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US existing home sales rise in sign housing healing

WASHINGTON (Reuters) - U.S. existing home sales notched their third monthly rise in June in a sign the housing industry was slowly healing, but new jobless claims rose last week in a move distorted by unusual seasonal layoffs.

U.S. stocks pushed sharply higher on the home sales data, with the Dow Jones industrial average adding over 100 points as investors took heart that a turn in the housing market would underwrite a broader economic recovery this year.

The National Association of Realtors said on Thursday that sales in June rose 3.6 percent to an annual rate of 4.89 million units, from a downwardly revised 4.72 million pace in May. Last month’s reading compared with forecasts for a 4.84 million unit annual pace.

The NAR said it was the first time the industry had experienced three straight months of gain since early 2004, providing hope the higher data indicate an underlying trend.

“Overall, the news is positive. We have increasing home sales for the third straight month, declining inventory and although prices fell, they declined at a less steep pace,” Lawrence Yun, NAR chief economist, told a press conference.

“The housing market is healing after four years of recession,” he said.

The inventory of existing homes for sale declined 0.7 percent to 3.82 million in June. The median national home price fell 15.4 percent to $181,800 from the same period a year ago. But this was up 4.0 percent compared with the month before and the highest reading since October.

“The months supply of home for resale is coming down and home prices are falling at a slower pace overall providing more evidence that the housing market is stabilizing,” said Torsten Slok, a senior economist at Deutsche Bank in New York.

NAR’s Yun said that the inventory of previously owned homes for sale represented 9.4 months’ supply at the current pace of sales, down from 9.8 months’ in May.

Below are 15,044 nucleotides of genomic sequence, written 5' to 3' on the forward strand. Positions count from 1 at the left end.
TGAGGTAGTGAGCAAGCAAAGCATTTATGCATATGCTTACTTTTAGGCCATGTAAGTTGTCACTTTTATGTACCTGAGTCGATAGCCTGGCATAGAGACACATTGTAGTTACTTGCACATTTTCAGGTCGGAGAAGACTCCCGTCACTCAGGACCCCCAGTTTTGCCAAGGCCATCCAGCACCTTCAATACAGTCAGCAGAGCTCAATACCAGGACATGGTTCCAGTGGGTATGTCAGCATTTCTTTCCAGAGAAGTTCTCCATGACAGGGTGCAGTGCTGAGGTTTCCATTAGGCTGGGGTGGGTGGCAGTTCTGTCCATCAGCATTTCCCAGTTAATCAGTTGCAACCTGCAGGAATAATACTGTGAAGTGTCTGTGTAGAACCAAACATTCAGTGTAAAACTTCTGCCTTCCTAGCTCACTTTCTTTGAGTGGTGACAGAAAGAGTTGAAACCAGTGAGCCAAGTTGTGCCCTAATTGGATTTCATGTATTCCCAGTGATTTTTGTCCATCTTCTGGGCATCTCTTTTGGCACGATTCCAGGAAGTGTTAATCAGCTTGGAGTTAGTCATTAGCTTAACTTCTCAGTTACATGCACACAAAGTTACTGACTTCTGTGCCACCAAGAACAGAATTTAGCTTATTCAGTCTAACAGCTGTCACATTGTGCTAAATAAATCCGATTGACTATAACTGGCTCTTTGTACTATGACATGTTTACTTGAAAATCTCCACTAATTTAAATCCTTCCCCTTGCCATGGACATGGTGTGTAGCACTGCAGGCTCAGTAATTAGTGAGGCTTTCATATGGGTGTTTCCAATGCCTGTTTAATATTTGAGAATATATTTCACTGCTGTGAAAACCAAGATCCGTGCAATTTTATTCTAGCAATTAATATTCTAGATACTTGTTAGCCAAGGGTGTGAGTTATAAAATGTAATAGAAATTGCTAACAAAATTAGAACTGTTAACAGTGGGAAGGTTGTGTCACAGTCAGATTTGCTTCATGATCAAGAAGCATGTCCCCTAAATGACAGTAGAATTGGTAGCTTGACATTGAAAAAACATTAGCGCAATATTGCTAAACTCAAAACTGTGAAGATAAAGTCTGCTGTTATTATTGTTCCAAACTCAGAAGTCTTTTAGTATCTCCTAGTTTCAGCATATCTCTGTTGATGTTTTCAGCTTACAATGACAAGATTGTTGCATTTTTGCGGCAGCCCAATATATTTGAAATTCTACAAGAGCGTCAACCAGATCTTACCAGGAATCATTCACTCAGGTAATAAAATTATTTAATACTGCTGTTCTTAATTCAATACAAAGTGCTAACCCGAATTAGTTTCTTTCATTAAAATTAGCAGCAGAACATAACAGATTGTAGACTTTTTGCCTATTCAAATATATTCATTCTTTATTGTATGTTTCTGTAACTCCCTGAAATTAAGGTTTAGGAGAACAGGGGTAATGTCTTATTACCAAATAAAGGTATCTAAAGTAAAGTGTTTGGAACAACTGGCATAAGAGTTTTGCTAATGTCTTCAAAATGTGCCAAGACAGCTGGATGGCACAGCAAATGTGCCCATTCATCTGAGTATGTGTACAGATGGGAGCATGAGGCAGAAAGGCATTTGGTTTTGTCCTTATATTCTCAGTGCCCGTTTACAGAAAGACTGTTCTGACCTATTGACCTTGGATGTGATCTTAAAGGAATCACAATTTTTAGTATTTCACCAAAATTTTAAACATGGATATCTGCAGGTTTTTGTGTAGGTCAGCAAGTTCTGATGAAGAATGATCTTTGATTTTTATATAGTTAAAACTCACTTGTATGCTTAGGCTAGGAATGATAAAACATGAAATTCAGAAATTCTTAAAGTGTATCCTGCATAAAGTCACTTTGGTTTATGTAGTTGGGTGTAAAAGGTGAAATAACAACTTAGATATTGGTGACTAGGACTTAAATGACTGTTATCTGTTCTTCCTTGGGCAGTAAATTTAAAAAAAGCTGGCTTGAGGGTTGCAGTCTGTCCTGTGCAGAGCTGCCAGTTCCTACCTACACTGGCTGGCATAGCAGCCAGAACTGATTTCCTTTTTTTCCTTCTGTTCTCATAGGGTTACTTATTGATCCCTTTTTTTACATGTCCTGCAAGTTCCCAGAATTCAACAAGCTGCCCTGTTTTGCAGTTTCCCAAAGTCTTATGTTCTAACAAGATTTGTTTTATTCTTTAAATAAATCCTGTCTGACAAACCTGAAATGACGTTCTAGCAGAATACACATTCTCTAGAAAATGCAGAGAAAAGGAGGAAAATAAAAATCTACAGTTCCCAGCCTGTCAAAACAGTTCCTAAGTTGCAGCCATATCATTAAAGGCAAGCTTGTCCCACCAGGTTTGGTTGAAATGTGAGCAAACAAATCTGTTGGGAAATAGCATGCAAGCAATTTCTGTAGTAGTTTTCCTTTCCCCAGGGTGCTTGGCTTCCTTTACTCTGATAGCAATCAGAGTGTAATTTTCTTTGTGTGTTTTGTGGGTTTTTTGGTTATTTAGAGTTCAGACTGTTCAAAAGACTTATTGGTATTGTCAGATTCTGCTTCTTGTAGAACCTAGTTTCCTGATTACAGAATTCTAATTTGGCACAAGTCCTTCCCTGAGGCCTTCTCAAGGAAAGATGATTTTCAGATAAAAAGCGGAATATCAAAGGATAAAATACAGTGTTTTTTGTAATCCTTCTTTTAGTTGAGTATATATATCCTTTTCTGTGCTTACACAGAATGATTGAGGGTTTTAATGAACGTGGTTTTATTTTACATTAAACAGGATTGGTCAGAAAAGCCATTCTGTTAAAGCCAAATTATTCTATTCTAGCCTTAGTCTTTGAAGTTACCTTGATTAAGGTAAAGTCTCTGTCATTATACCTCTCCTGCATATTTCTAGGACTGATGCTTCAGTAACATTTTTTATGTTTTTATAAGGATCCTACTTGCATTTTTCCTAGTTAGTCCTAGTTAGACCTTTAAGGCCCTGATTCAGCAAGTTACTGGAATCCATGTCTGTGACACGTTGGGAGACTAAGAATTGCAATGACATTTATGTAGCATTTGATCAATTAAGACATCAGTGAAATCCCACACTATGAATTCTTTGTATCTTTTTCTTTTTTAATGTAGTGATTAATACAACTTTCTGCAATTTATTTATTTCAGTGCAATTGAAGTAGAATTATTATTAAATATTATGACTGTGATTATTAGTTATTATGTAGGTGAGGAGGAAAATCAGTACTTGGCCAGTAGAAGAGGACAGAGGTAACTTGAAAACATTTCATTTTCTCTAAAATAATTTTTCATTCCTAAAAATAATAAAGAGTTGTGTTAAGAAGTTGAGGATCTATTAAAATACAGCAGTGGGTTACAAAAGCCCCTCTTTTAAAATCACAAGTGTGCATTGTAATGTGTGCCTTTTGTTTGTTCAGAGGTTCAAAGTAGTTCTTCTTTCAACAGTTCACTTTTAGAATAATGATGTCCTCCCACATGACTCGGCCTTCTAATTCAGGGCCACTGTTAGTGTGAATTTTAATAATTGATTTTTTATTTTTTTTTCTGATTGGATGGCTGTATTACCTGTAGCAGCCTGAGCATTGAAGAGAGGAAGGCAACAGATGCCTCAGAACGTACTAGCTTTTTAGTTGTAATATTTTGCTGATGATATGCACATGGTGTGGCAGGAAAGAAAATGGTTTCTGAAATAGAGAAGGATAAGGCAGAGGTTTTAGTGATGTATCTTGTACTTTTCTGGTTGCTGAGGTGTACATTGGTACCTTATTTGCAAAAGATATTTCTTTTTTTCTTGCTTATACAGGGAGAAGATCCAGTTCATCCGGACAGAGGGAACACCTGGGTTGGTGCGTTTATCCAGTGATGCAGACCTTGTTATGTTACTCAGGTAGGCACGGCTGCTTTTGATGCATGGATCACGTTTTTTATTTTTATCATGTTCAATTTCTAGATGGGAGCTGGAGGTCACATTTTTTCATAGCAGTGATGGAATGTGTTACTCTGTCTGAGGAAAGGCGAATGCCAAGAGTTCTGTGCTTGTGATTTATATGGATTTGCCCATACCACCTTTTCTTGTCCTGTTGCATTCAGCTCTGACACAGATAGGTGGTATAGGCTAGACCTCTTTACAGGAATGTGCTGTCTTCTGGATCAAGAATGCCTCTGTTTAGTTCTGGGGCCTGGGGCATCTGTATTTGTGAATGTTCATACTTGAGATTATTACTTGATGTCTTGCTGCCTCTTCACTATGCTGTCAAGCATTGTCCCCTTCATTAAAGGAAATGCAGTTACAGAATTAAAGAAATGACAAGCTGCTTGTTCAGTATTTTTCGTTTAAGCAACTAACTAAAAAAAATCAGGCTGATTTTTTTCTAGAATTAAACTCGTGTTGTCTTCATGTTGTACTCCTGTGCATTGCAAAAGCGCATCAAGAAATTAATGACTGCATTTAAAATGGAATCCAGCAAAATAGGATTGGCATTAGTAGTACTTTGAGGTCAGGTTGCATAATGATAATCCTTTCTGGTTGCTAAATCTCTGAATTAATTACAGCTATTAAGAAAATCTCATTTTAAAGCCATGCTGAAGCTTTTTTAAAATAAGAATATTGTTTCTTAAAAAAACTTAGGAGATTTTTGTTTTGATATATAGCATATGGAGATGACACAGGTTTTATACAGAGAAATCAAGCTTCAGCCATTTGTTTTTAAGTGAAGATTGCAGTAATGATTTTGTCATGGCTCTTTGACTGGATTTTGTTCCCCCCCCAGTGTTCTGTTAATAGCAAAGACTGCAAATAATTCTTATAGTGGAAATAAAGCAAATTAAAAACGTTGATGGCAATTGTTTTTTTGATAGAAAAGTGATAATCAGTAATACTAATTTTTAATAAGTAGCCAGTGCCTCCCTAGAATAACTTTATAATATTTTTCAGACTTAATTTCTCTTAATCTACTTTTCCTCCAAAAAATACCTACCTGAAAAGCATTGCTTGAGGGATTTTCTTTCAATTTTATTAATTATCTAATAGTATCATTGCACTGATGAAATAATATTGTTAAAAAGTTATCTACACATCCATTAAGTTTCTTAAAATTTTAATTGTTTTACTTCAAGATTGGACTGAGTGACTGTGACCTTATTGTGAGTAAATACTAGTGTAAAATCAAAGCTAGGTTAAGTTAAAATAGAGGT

This was still above the historic average of six months’ supply, which Yun said was consistent with a national price appreciation of around 4.0 percent. Seven to eight months’ supply would be consistent with no change in median prices, he said.

In a separate release on Thursday, the U.S. Labor Department said that seasonally adjusted initial claims rose 30,000 to 554,000 in the week ended July 18, which was roughly in line with analyst forecasts.

But a department official noted that the data in July was being distorted by an unusual pattern of seasonal layoffs, that he expects will fade in the next week or so.

The Labor official said there were more layoffs than anticipated based on past experience in adjusted claims in the automotive sector and elsewhere in manufacturing, following two weeks when there had been fewer layoffs.

So-called continued claims of people still on jobless aid after an initial week of benefits fell by 88,000 to 6.225 million in the week ended July 11, the latest for which data is available. Analysts had expected continued claims to be 6.32 million.

The ‘seasonal factors’ the department uses to adjust the data to provide a better sense of the underlying trends had expected a large decrease in initial claims. Actual claims fell by less than expected, in part because they had risen by less than anticipated in the previous two weeks, and this amplified the rise.

In another gauge of labor market health, the 4-week moving average for new claims fell to 566,000 from 585,000 the previous week. This measure is closely watched because it is supposed to iron out weekly volatility. It has now fallen for four straight weeks.

“Right now it is difficult to say until we are out of this four-week period in July where things really are, but my gut feeling is things are improving but not at a rapid pace,” said Rudy Narvas, a senior analyst at 4cast ltd in New York.

Additional reporting by Chris Reese in New York

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